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Generation of stimulated, lymphokine activated T killer (T-LAK) cells from the peripheral blood of normal donors and adult patients with recurrent glioblastoma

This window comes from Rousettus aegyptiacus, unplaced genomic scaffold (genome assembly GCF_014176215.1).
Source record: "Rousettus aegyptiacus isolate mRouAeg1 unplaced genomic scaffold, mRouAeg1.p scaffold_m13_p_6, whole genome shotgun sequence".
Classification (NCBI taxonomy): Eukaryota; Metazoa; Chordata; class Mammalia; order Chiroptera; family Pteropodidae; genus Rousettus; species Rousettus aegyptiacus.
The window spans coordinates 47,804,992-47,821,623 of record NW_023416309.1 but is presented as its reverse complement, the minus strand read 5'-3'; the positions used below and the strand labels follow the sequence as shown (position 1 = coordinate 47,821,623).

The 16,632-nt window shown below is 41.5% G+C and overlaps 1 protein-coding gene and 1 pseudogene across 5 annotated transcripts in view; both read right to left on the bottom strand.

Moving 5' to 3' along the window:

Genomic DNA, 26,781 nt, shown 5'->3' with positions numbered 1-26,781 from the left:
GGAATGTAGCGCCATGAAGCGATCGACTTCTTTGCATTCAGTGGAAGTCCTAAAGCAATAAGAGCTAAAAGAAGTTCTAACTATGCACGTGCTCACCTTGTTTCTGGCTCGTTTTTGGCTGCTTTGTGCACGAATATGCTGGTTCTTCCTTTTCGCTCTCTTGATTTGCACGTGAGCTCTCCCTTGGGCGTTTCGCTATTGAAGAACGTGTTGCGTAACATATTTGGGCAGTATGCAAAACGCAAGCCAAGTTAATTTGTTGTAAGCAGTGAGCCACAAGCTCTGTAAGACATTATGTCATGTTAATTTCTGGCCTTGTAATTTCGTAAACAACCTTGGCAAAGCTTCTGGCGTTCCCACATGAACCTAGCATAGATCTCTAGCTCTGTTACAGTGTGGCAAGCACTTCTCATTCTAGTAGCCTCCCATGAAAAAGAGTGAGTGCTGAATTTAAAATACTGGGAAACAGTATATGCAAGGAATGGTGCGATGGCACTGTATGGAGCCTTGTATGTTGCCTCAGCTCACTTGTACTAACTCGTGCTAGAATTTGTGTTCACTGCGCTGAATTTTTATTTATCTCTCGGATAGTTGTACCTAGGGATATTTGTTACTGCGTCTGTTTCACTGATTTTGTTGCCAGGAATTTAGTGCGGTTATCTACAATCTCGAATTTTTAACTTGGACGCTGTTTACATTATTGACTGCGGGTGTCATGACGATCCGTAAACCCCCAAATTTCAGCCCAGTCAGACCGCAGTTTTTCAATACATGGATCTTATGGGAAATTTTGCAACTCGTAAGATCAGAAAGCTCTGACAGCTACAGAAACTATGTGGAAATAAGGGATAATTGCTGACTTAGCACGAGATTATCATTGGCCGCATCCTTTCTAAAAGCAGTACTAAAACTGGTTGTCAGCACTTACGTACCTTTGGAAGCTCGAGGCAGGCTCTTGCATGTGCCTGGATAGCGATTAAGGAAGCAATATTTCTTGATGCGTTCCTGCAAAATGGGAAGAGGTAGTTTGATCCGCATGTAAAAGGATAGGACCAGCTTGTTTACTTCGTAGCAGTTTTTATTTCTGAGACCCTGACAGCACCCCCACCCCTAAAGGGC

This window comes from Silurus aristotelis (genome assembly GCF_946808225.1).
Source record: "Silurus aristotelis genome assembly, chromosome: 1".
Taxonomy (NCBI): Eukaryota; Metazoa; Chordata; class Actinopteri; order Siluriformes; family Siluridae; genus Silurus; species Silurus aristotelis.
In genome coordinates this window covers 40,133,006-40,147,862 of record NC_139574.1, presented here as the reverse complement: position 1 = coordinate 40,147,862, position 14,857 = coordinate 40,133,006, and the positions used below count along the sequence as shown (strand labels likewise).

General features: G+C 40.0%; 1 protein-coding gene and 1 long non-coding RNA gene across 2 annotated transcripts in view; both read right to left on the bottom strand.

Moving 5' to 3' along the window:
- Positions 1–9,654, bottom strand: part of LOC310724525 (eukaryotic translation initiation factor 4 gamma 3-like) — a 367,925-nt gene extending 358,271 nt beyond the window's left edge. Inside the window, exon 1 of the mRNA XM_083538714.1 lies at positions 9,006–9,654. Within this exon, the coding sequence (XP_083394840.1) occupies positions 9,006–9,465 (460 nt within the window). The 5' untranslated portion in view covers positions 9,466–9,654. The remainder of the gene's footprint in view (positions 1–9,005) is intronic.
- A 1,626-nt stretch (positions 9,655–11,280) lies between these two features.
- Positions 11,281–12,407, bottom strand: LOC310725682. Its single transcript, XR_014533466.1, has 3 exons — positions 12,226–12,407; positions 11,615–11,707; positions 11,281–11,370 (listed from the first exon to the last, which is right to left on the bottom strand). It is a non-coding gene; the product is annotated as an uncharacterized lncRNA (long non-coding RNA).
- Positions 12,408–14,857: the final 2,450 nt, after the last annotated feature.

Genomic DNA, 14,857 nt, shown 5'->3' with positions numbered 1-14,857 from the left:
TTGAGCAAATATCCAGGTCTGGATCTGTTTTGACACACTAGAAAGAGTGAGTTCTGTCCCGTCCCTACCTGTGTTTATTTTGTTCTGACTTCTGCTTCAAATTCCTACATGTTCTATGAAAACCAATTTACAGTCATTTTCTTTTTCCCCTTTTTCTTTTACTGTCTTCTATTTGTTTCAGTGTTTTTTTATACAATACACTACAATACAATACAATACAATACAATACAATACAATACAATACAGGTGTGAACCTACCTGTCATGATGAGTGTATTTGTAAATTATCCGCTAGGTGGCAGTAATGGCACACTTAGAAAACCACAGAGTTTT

Peripheral blood mononuclear cells (PBM) from normal donors and patients with recurrent glioma were activated initially for 48-72 h with phytohemagglutinin-P (PHA) and recombinant human interleukin-2 (IL-2), and then proliferated in vitro for up to 5 months with IL-2. These cells are termed mitogen-stimulated lymphokine-activated T killer (T-LAK) cells. We measured patterns of T-LAK cell growth, in vitro cytolytic activity on a panel of continuous and primary tumor cells, and the phenotypes of the cells in these cultures. Lymphocyte viability declined dramatically over the first 3-5 days; and then the remaining cells in these cultures began to divide and maintained a constant 30-36 h doubling time for long periods in vitro. Phenotyping revealed that cells in the initial few days of culture were heterogeneous, but became almost totally CD3 T cells after 7-10 days in culture. The T-LAK cells from individual normal donors and cancer patients demonstrated a non-genetically restricted cytolytic ability against a panel of both continuous cell lines and primary autologous and allogeneic glioblastoma cells in vitro. This technique provides a method of generating large numbers of autologous cytolytic T cells with non-restricted anti-tumor activity that can be derived from peripheral blood mononuclear cells.

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